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Derek Lowe The 2002 Model

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Derek Lowe, an Arkansan by birth, got his BA from Hendrix College and his PhD in organic chemistry from Duke before spending time in Germany on a Humboldt Fellowship on his post-doc. He's worked for several major pharmaceutical companies since 1989 on drug discovery projects against schizophrenia, Alzheimer's, diabetes, osteoporosis and other diseases. To contact Derek email him directly: Twitter: Dereklowe

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« Nobel Chemistry Odds | Main | Let Us Now Turn To the Example of Yo' Mama »

October 10, 2007

Ertl Wins: Down With Witchcraft

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Posted by Derek

As some had speculated, the Nobel in chemistry did take a turn toward physical chemistry this year, for the first time in some while. Gerhard Ertl has won for his work on reactions that take place on solid surfaces, an extremely important (and extremely difficult) field of research.

It’s hard because chemists and physicists have an easier time of it with bulk phases – all solid, liquid, or gas. When you start mixing them, or start trying to understand what happens where they meet, things get tricky. The border between two phases is very different from what’s on either side of it. The key zone is only a few atoms thick, and the interesting stuff there happens extremely quickly.

But some of the most important chemical reactions in the world take place down there. Take the Haber-Bosch process for producing ammonia – “Right,” I’m sure some readers of today’s newspaper are saying, “you take the Haber-Bosch process, whatever it is, and get it out of here.” But by making ammonia from nitrogen in the air, it led to (among other things) the invention of man-made fertilizers. That reaction has kept billions of people from starving to death, and kept huge swaths of wilderness from being turned into farmland. (Read up on Norman Borlaug if you haven’t already for more on this).

You can Haber-Bosch yourself some ammonia simply enough – just take iron powder, mix it with some drain cleaner (potassium hydroxide) and stir that up with some alumina and finely ground sand (silica). Heat it up to several hundred degrees and blow nitrogen and hydrogen across it; ammonia gas comes whiffing out the other end. Now, bacteria do this at room temperature in water, down around the roots of bean plants, but bacteria can do a lot of things we can’t do. For human civilization, this is a major achievement, because nitrogen does not want to do this reaction at all.

The industrial process was discovered in its earliest form nearly one hundred years ago, and was the subject of a Nobel all its own. But no one knew how it worked, which is a good example of how difficult surface interface work can be. You can see what has to happen eventually: the triple bond between two nitrogen atoms has to be broken and replaced by three bonds to hydrogen, whose own H-H bond is also broken. But that nitrogen triple is one of the strongest bonds in all of chemistry, so how is it breaking? Do the nitrogen molecules soak into the iron somehow, and if so, what does “soak in” mean on an atomic level, anyway? Do they sit on the surface, instead – and if they do, what keeps them there? Is that triple bond still in force when that happens, or has it started to break? If so, what on earth is strong enough on the surface of iron powder to do that? Where’s the hydrogen during all this, and how does its single bond get broken? What happens first, and why do you need the hydroxide and the other stuff? And so on.

Ertl and others had long studied hydrogen’s behavior on metal surfaces, while helping to figure out how catalytic hydrogenation works. (That was a reaction accurately described to me as an undergraduate in 1981 as “witchcraft”, and Ertl is one of the people who have helped to exorcise it). So they’d seen how hydrogen got broken into individual atoms and spread between iron atoms on the surface – the surprise for him and his co-workers was that nitrogen turned out to do the same thing, breaking that fearsome triple bond in the process. The biggest step in the whole mechanism happened very early. By running the reaction forward and in reverse (turning ammonia back into nitrogen and hydrogen, an otherwise perverse act for the most part), they were able to work out all the individual steps and the energies involved. Along the way, they figured out what the potassium hydroxide was doing in there, too (donating some key electrons to the iron atoms).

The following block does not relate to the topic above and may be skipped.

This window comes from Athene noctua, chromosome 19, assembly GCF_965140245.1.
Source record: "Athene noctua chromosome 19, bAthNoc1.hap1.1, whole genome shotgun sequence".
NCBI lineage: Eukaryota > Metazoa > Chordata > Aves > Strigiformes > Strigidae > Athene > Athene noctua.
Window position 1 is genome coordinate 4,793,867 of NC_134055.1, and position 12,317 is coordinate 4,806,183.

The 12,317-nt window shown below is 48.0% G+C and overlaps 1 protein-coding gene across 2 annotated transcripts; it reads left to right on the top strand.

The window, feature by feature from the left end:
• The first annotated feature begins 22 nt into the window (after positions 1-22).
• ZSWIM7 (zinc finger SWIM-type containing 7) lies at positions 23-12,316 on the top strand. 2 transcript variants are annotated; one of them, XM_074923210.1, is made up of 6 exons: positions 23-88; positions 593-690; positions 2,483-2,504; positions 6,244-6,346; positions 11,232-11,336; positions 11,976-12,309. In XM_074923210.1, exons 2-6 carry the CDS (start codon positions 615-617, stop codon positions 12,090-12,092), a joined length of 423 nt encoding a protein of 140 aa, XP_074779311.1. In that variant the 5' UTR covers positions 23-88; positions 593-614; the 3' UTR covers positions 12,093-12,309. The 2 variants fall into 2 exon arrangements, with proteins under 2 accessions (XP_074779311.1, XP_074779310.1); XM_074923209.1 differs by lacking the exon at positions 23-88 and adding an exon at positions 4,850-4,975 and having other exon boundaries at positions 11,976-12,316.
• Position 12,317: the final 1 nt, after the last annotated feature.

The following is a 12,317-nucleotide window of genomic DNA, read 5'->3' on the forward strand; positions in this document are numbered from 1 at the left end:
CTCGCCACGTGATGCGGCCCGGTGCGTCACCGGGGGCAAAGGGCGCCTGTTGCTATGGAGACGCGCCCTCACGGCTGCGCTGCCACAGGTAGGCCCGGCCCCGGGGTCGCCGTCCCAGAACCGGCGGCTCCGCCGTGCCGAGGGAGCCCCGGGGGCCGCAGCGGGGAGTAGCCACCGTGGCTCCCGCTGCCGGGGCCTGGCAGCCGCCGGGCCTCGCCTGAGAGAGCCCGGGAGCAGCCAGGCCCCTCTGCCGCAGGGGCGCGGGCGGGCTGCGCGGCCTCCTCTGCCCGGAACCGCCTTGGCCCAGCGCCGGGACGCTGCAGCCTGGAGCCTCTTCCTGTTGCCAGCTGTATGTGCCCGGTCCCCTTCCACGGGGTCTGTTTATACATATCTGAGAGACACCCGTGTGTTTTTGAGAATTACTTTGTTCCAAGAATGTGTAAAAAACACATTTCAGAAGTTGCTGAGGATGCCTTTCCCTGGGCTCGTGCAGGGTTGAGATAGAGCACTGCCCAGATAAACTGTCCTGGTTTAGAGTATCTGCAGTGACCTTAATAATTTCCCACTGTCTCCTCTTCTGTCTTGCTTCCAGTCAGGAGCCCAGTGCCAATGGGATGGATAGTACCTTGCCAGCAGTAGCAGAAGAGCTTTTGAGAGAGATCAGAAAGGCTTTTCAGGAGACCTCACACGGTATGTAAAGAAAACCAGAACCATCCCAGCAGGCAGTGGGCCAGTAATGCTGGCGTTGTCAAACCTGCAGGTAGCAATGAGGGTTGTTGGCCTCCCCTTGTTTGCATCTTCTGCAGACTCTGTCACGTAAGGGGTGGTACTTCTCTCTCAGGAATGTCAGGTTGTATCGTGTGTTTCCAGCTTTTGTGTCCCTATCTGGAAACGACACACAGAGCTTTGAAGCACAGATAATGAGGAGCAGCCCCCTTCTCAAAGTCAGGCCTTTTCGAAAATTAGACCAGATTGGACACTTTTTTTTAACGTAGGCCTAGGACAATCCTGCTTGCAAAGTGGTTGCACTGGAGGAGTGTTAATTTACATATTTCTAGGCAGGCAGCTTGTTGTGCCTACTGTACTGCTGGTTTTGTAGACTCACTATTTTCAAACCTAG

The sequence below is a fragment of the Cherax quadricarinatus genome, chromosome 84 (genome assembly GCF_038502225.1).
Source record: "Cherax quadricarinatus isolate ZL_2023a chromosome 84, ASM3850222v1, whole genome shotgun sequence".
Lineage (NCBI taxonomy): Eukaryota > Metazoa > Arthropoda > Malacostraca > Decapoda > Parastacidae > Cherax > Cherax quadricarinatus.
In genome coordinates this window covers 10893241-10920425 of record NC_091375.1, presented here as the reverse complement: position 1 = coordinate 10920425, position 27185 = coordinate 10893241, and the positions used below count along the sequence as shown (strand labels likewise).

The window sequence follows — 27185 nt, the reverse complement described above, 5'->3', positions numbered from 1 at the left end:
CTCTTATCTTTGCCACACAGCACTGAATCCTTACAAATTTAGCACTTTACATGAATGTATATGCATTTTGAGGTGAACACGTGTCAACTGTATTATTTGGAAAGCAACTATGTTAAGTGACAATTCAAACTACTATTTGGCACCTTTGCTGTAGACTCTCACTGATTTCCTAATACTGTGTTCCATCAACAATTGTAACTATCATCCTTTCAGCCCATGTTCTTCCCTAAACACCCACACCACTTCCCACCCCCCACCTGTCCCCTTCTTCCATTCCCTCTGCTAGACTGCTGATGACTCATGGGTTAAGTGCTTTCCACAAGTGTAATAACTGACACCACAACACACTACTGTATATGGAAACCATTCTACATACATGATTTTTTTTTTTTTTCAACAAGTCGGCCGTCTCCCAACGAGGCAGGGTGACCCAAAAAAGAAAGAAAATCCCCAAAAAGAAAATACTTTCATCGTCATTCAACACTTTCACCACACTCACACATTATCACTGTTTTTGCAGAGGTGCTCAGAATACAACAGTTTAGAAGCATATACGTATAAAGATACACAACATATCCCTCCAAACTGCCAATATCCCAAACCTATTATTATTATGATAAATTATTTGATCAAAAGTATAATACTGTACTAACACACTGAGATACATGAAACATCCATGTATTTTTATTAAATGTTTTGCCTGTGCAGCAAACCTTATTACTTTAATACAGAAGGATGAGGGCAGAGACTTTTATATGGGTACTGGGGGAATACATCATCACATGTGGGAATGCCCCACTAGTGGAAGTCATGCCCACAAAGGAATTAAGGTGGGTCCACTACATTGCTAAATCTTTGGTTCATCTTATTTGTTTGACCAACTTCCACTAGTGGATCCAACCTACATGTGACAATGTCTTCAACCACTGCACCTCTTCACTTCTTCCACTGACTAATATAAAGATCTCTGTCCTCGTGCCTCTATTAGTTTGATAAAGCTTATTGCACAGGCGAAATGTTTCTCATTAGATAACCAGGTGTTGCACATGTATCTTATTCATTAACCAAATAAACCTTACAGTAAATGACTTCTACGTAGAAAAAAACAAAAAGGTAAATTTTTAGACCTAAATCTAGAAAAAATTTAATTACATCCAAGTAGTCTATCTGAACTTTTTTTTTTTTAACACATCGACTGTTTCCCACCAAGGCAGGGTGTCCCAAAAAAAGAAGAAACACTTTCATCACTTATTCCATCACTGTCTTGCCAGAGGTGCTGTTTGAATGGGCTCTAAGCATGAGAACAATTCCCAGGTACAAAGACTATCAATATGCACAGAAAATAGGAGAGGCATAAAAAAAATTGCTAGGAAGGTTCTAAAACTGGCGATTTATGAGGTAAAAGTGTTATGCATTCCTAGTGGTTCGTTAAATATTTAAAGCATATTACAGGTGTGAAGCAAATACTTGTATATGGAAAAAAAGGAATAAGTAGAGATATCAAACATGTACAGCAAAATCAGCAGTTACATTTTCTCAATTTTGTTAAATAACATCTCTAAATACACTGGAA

Observing this and other surface processes has pushed the limits of several spectroscopic techniques, such as Auger electron spectroscopy (AES), low-energy electron diffraction (LEED), various forms of photoelectron spectroscopy, and others. Ertl's work has been notable for using a wide variety of methods, since there's no one tool that can give you the answers to questions like these.

He and his associates have studied many other surface reactions, such as the sorts of things that go on in the catalytic converters in exhaust systems. Metal-surface reactions like this are crucial to industrial civilization, and their importance is, if anything, growing. If we're ever going to get fuel cells to work economically, use hydrogen as an energy medium, or do a better job cleaning up industrial wastes, we're going to be using such things. And keeping them in the category of witchcraft won't cut it. It never does. Congratulations to Gerhard Ertl!

Comments (23) + TrackBacks (0) | Category: Chemical News | Current Events


1. Wavefunction on October 10, 2007 11:22 AM writes...

God made solids, but surfaces were the work of the devil- Wolfgang Pauli

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2. Wavefunction on October 10, 2007 11:30 AM writes...

Haber-Bosch also shifted our food system from solar based to one based on fossil fuels with potentially disastrous consequences, as we are becoming all too aware of currently.

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3. Paul Dietz on October 10, 2007 2:25 PM writes...

It's fashionable to complain about the fossil fuel used in growing food, but Haber-Bosch doesn't require the hydrogen come from fossil fuels. Moreover, growing food in the industrial west only uses a few percent of total per capita energy demand. Last I checked, we used more energy cooking food than we did growing it.

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4. NH3 on October 10, 2007 2:33 PM writes...

I believe the sum total of fossil fuels used in manufacturing, processing, transporting, storing and using the fertiliser is substantial. That's one reason why the ethanol economy is now thought to be a bad idea at least the way it's being perceived, because you are putting in more energy from all these activities than you get out.